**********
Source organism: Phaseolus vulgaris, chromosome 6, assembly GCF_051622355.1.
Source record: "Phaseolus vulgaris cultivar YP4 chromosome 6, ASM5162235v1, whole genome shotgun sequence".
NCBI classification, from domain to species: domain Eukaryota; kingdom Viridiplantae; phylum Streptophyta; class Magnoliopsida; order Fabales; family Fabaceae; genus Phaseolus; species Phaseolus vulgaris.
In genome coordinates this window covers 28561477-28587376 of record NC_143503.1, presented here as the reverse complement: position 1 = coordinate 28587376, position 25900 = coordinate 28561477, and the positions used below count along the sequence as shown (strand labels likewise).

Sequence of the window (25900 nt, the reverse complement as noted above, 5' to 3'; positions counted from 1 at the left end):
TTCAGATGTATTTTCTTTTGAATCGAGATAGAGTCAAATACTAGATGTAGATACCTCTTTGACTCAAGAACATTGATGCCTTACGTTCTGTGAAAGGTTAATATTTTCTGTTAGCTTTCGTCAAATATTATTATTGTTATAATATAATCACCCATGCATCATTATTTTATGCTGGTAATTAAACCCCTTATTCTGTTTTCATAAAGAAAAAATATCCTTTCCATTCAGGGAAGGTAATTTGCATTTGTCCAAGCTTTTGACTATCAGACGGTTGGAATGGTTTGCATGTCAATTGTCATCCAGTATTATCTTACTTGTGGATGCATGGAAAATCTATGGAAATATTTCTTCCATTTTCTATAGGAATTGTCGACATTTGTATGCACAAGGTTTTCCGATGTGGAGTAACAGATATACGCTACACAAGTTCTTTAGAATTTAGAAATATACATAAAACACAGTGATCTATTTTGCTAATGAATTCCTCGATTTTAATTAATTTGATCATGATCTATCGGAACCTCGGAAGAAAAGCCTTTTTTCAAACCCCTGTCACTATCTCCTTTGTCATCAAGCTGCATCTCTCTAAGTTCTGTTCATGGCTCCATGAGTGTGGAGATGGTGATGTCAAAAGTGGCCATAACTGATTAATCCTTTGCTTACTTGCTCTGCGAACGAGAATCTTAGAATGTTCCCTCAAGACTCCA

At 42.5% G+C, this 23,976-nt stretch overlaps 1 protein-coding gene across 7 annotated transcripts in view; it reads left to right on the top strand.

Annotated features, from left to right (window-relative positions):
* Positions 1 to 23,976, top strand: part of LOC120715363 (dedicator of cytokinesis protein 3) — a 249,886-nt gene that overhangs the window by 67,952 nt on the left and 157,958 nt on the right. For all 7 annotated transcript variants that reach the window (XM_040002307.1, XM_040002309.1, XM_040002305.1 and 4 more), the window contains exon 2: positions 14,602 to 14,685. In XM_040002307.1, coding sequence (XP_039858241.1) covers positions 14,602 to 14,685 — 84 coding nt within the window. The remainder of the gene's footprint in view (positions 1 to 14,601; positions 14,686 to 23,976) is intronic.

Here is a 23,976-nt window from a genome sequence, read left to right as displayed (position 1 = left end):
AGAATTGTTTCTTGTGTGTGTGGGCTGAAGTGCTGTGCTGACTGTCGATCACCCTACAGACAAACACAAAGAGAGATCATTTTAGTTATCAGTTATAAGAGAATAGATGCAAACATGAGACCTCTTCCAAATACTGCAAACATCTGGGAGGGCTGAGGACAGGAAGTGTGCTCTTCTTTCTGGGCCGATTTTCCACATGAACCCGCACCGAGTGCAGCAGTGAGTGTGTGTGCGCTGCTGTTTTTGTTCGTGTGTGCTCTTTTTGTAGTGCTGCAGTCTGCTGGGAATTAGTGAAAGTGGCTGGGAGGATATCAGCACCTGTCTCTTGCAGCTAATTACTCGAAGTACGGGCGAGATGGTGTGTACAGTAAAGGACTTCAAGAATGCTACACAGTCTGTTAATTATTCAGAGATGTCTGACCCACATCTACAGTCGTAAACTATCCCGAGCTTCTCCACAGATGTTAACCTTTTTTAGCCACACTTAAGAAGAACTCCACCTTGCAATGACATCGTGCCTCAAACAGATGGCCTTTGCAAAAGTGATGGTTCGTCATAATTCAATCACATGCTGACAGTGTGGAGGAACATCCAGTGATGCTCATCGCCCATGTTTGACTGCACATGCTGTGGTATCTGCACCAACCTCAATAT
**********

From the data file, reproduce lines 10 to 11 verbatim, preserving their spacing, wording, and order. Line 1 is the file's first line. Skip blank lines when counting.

Here is a 23,976-nt window from a genome sequence, read left to right as displayed (position 1 = left end):
AGAATTGTTTCTTGTGTGTGTGGGCTGAAGTGCTGTGCTGACTGTCGATCACCCTACAGACAAACACAAAGAGAGATCATTTTAGTTATCAGTTATAAGAGAATAGATGCAAACATGAGACCTCTTCCAAATACTGCAAACATCTGGGAGGGCTGAGGACAGGAAGTGTGCTCTTCTTTCTGGGCCGATTTTCCACATGAACCCGCACCGAGTGCAGCAGTGAGTGTGTGTGCGCTGCTGTTTTTGTTCGTGTGTGCTCTTTTTGTAGTGCTGCAGTCTGCTGGGAATTAGTGAAAGTGGCTGGGAGGATATCAGCACCTGTCTCTTGCAGCTAATTACTCGAAGTACGGGCGAGATGGTGTGTACAGTAAAGGACTTCAAGAATGCTACACAGTCTGTTAATTATTCAGAGATGTCTGACCCACATCTACAGTCGTAAACTATCCCGAGCTTCTCCACAGATGTTAACCTTTTTTAGCCACACTTAAGAAGAACTCCACCTTGCAATGACATCGTGCCTCAAACAGATGGCCTTTGCAAAAGTGATGGTTCGTCATAATTCAATCACATGCTGACAGTGTGGAGGAACATCCAGTGATGCTCATCGCCCATGTTTGACTGCACATGCTGTGGTATCTGCACCAACCTCAATAT